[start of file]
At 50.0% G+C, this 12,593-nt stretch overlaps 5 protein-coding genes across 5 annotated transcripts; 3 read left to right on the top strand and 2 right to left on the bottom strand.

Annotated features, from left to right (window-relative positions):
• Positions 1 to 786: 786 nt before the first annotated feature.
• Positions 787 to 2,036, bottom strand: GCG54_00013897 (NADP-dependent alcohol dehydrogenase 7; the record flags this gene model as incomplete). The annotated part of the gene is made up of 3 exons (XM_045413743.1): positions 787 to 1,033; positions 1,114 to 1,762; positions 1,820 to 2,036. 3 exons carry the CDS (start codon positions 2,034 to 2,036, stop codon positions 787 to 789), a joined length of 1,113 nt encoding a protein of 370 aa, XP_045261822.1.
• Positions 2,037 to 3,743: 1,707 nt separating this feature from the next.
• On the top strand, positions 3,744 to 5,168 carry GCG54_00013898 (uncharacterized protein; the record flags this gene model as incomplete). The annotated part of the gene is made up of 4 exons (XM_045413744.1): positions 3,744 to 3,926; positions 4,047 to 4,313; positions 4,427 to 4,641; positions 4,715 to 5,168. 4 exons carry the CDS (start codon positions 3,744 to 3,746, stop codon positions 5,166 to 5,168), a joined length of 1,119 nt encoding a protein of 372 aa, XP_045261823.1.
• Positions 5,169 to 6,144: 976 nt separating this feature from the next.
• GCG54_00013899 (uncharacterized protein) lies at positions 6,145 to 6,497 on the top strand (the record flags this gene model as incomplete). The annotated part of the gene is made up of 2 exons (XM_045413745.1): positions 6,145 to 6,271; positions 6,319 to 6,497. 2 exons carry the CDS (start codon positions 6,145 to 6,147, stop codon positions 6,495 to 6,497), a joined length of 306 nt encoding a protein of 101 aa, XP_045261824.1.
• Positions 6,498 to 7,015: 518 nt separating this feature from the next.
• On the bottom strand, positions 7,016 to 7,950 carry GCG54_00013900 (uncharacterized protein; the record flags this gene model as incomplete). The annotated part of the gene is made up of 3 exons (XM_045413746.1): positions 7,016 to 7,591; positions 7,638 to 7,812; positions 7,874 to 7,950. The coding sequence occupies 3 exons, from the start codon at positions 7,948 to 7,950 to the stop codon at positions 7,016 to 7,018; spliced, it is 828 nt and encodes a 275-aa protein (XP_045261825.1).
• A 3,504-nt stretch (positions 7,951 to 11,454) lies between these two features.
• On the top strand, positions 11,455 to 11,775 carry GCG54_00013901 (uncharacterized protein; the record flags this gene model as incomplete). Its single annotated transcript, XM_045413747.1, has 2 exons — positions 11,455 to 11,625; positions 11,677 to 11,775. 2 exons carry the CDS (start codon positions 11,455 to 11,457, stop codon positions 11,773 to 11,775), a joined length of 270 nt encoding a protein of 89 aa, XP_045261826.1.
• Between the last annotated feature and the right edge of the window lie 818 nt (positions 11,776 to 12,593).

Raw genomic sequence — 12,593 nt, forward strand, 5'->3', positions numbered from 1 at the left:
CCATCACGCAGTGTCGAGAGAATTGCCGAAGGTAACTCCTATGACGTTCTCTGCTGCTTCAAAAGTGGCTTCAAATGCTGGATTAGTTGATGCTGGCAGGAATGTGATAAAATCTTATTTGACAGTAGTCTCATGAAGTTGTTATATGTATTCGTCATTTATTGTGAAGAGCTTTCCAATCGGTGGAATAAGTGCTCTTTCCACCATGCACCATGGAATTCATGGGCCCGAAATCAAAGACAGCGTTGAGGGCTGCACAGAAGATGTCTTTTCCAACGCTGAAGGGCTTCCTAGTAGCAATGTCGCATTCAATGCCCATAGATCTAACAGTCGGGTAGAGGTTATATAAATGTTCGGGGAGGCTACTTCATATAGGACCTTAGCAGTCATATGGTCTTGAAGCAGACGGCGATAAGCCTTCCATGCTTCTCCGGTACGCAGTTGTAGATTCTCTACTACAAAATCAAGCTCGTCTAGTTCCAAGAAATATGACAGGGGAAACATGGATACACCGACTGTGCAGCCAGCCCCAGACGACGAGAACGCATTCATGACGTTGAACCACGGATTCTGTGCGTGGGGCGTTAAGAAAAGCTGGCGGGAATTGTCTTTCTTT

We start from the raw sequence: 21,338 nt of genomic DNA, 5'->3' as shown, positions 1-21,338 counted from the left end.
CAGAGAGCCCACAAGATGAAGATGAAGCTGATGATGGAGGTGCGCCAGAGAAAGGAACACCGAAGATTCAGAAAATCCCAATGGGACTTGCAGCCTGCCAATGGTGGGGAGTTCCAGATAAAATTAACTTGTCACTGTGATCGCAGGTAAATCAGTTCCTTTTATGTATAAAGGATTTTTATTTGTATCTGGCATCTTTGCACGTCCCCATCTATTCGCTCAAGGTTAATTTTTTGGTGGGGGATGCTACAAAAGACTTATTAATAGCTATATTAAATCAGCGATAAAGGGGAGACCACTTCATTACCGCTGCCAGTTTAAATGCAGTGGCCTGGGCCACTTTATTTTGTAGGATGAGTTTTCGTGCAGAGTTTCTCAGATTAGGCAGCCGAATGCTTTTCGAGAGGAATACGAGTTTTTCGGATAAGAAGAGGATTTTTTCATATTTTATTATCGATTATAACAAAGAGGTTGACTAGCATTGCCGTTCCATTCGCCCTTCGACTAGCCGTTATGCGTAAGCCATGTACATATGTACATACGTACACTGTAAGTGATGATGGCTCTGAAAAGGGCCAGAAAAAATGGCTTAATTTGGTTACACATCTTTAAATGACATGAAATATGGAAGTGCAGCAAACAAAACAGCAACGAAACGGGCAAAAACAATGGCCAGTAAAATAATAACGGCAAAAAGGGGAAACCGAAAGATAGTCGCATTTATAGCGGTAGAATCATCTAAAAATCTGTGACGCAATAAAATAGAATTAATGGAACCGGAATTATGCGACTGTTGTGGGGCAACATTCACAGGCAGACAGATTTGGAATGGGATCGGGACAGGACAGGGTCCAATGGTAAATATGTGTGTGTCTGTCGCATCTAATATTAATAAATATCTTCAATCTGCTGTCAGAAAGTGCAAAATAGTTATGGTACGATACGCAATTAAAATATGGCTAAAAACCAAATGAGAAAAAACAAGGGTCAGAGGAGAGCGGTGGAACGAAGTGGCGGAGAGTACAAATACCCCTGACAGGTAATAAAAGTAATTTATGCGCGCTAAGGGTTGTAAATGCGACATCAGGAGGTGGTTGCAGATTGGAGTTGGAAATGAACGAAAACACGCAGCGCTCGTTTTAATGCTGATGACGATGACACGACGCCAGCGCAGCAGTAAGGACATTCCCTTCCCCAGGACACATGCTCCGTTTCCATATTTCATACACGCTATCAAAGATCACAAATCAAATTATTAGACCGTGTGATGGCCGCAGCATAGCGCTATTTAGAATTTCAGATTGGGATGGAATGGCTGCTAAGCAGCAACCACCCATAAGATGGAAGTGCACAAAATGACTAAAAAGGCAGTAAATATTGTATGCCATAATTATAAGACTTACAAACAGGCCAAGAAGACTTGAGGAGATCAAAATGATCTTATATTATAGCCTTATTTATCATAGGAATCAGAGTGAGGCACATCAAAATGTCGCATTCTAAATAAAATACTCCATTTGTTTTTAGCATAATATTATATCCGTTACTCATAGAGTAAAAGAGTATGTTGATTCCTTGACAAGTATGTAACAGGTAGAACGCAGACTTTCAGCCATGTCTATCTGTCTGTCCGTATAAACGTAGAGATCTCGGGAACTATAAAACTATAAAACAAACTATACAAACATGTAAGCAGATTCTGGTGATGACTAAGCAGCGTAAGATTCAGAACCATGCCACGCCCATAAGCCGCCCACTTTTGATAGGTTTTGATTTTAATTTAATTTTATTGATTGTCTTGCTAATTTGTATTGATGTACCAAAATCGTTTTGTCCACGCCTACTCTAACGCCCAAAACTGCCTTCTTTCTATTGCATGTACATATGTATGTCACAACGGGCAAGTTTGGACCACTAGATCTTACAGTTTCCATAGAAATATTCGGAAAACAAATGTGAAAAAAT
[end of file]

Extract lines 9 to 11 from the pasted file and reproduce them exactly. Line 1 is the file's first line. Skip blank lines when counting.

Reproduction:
• Positions 6,498 to 7,015: 518 nt separating this feature from the next.
• On the bottom strand, positions 7,016 to 7,950 carry GCG54_00013900 (uncharacterized protein; the record flags this gene model as incomplete). The annotated part of the gene is made up of 3 exons (XM_045413746.1): positions 7,016 to 7,591; positions 7,638 to 7,812; positions 7,874 to 7,950. The coding sequence occupies 3 exons, from the start codon at positions 7,948 to 7,950 to the stop codon at positions 7,016 to 7,018; spliced, it is 828 nt and encodes a 275-aa protein (XP_045261825.1).
• A 3,504-nt stretch (positions 7,951 to 11,454) lies between these two features.